For the first time, the bivalve mollusc Guyanella clenchi has been reported from Abrolhos Bank, Brazil. This almost unknown bivalve had previously been reported solely from the Caribbean region. Apart from being the southernmost record for the species, its presence also helps the experts to determine the way the marine fauna from the Caribbean interacts with its South American relatives.
The bivalve, which is a minute mollusc of only a few millimetres, had been known from Suriname, Guadeloupe, Colombia and French Guiana for nearly half a century. However, it is almost absent from the bibliographical registers and zoological collections.
Then, unexpectedly, during recent cruises to Abrolhos Bank (Bahia, Brazil), carried out as part of the Pro-Abrolhos project at Instituto Oceanografico da Universidade de Sao Paulo (IO-USP), enough specimens were retrieved to document the mysterious species from the Brazilian site.
The resulting study is published in the open-access journal Check List by Dr Barbara Louise Valentas-Romera, Museu de Zoologia da Universidade de Sao Paulo (MZSP), together with MSc Flavia Maria Pereira Costa and Dr Ana Maria Setubal Pires-Vanin, both affiliated to Instituto Oceanografico da Universidade de Sao Paulo (IO-USP).
According to the scientists, the discovery is very important for the understanding of the interaction between the mollusc faunas from the Caribbean and Southern Atlantic regions. While a mixture of these had long been known at both localities, serving as evidence that many species are indeed capable of crossing the geographical barriers between the two oceanic areas, it seems that no one had managed to answer how exactly this is happening. Now, the discovery of the tiny species shows that even small-sized molluscs have the ability to disperse so widely.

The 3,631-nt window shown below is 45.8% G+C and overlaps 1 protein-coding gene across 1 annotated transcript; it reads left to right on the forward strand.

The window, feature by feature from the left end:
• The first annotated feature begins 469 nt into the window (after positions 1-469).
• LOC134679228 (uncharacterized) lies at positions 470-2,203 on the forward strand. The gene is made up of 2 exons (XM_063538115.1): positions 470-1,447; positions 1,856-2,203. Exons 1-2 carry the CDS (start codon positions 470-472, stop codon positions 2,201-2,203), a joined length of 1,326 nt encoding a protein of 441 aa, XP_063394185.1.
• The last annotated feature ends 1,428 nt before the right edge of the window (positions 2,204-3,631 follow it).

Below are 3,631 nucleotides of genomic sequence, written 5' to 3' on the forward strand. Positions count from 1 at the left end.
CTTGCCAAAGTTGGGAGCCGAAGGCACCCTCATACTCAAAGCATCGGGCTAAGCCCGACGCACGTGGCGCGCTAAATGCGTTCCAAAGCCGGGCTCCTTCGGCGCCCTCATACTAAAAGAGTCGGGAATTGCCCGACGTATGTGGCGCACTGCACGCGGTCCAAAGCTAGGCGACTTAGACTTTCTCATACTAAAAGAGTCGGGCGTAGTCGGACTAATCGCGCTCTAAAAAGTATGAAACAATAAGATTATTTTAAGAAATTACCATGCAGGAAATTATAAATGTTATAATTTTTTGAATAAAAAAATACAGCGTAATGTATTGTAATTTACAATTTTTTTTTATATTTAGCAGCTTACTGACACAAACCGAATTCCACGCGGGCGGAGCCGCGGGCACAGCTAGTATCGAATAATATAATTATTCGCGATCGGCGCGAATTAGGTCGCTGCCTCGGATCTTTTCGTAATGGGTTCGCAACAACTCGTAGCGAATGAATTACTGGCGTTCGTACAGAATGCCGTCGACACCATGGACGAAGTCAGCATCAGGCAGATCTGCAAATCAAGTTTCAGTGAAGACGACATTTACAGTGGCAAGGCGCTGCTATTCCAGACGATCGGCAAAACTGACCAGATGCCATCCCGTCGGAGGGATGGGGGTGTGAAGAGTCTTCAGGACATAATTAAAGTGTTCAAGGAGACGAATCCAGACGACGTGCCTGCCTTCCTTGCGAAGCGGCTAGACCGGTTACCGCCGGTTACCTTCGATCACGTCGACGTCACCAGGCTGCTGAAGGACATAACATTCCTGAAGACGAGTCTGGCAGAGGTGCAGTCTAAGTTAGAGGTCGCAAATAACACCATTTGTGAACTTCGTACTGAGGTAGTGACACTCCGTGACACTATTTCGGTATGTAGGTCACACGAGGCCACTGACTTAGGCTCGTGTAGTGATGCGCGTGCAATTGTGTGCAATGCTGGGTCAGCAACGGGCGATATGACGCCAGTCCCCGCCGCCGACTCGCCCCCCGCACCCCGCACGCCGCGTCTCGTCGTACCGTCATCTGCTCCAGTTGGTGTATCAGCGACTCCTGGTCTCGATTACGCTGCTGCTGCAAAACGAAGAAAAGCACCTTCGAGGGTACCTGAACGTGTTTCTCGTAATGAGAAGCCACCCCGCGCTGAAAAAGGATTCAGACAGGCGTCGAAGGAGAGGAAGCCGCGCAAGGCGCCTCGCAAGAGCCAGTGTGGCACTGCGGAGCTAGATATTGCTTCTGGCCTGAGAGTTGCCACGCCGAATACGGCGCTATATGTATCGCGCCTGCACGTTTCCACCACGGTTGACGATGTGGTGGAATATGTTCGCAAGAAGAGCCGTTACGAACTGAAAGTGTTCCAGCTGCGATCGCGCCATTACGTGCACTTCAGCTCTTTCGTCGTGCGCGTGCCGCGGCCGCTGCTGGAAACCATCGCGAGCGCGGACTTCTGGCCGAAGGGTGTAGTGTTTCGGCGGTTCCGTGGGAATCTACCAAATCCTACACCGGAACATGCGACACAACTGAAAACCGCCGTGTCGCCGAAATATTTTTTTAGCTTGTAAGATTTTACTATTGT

Additionally, the discovery of fresh specimens, complete with the body inside the shell, brings to light new information about the anatomy of the species itself, since the existing knowledge had only been derived from dry shells. Now, the secretive bivalve is to finally undergo molecular analyses.
The researchers behind the study explain:
“Despite its small size, the new occurrence of Guyanella clenchi brings new key data needed to understand the biogeography of the Caribbean and Southern Atlantic regions and improve our knowledge of the molluscs inhabiting the Brazilian coast, specifically the Abrolhos Bank, which is an important South Atlantic biodiversity hotspot.”
Abrolhos Bank is the largest and most species-rich coral reef in the Southern Atlantic. It is located in the Abrolhos Archipelago area and is part of the Abrolhos Marine National Park. Its most notable peculiarity is the giant coral structures shaped like mushrooms, locally known as “Chapeiroes”. A “chapeirao” can reach up to 25 metres in height and 50 metres in diameter. The region is considered the most biodiverse spot in the Southern Atlantic Ocean, providing home to several species that occur nowhere else.
Valentas-Romera BL, Costa FMP, Pires-Vanin AMS (2019) Range extension of Guyanella clenchi (Altena, 1968) (Bivalvia, Lucinidae) with new records from Abrolhos Bank, Brazil. Check List15(4): 549-554. https://doi.org/10.15560/15.4.549